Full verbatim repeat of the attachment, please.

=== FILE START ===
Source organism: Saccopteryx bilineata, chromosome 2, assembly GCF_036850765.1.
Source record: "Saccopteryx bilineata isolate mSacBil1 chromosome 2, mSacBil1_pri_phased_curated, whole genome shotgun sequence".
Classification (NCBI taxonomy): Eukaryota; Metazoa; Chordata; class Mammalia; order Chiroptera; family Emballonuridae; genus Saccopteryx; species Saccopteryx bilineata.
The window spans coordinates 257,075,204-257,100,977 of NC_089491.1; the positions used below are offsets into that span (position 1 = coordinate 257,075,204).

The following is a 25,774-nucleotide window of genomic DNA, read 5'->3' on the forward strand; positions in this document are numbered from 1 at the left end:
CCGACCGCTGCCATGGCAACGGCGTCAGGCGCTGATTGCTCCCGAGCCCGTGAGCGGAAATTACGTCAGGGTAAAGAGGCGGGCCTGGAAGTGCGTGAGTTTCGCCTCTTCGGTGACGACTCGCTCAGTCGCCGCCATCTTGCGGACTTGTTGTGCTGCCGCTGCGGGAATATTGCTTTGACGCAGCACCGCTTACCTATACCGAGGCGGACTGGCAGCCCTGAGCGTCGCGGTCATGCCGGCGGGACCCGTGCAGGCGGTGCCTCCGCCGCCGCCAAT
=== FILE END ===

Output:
Source organism: Saccopteryx bilineata, chromosome 2, assembly GCF_036850765.1.
Source record: "Saccopteryx bilineata isolate mSacBil1 chromosome 2, mSacBil1_pri_phased_curated, whole genome shotgun sequence".
Classification (NCBI taxonomy): Eukaryota; Metazoa; Chordata; class Mammalia; order Chiroptera; family Emballonuridae; genus Saccopteryx; species Saccopteryx bilineata.
The window spans coordinates 257,075,204-257,100,977 of NC_089491.1; the positions used below are offsets into that span (position 1 = coordinate 257,075,204).

The following is a 25,774-nucleotide window of genomic DNA, read 5'->3' on the forward strand; positions in this document are numbered from 1 at the left end:
CCGACCGCTGCCATGGCAACGGCGTCAGGCGCTGATTGCTCCCGAGCCCGTGAGCGGAAATTACGTCAGGGTAAAGAGGCGGGCCTGGAAGTGCGTGAGTTTCGCCTCTTCGGTGACGACTCGCTCAGTCGCCGCCATCTTGCGGACTTGTTGTGCTGCCGCTGCGGGAATATTGCTTTGACGCAGCACCGCTTACCTATACCGAGGCGGACTGGCAGCCCTGAGCGTCGCGGTCATGCCGGCGGGACCCGTGCAGGCGGTGCCTCCGCCGCCGCCAAT